Black males encounter significant microaggressions and race related challenges as students in Predominantly White Institutions. These encounters negatively impact their college learning and social experiences. In the face of these challenges, college retention rate of Black males falls behind those of other racial and gender groups (Toldson, 2012). Notwithstanding, statistics point to the success and persistence of Black male students in such oppressive environments and the role of learning communities in fostering successful outcomes for students. Using the Community Cultural Wealth (Yosso, 2005) framework, this qualitative study explores the experiences of eight Black males living in a same race same gender learning community while attending a predominantly white institution. Findings from this study highlight brotherhood and respite as contributing to the success, persistence and retention of Black male college students.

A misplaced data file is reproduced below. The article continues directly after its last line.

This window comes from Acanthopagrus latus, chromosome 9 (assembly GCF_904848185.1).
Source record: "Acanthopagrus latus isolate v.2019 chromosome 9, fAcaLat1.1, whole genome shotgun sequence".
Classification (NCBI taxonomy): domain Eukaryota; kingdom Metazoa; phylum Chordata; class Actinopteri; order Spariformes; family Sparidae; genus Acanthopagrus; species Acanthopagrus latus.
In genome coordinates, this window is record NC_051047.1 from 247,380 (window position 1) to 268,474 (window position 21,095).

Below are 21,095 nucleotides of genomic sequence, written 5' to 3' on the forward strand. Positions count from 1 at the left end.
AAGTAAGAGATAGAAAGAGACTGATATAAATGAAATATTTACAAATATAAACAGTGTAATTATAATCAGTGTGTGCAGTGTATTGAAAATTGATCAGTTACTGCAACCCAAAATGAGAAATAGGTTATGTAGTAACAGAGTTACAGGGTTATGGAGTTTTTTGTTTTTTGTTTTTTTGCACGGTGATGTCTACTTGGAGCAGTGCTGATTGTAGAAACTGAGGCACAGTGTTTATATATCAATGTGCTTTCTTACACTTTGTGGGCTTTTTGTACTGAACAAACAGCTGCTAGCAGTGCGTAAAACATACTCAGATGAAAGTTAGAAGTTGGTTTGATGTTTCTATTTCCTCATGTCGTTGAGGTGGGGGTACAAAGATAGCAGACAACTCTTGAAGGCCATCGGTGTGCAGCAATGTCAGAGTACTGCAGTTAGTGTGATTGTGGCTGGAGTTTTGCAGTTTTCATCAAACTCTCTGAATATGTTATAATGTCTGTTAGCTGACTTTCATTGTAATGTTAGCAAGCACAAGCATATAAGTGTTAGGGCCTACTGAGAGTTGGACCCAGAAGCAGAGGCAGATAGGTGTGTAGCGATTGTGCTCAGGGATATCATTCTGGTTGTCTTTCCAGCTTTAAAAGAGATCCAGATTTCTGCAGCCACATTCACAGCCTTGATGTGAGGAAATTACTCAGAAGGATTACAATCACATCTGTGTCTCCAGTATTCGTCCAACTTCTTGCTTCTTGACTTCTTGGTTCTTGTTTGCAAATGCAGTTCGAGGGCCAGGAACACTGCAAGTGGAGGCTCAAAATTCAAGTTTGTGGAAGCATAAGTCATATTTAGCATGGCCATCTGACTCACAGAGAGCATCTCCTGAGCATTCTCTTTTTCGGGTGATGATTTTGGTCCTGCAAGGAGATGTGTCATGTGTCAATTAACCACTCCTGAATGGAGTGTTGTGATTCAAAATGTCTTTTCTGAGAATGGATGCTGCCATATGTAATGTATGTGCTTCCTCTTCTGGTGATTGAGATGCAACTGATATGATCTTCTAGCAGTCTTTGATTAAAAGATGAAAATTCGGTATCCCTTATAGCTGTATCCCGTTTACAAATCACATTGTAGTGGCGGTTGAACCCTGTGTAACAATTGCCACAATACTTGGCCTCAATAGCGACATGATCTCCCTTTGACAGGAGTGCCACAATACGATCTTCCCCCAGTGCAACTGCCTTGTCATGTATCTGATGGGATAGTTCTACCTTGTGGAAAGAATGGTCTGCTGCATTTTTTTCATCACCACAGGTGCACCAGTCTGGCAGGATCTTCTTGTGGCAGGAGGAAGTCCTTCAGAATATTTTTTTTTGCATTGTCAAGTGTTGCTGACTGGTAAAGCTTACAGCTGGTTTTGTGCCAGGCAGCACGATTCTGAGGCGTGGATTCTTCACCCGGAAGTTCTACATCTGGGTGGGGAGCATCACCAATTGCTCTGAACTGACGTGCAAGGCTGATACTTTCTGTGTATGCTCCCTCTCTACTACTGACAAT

"He Needs to be In a Learning Community – Learning Community, a Place of Respite and Brotherhood while Persisting in College,"
Journal of College Access: Vol. 7:
1, Article 11.
Available at: https://scholarworks.wmich.edu/jca/vol7/iss1/11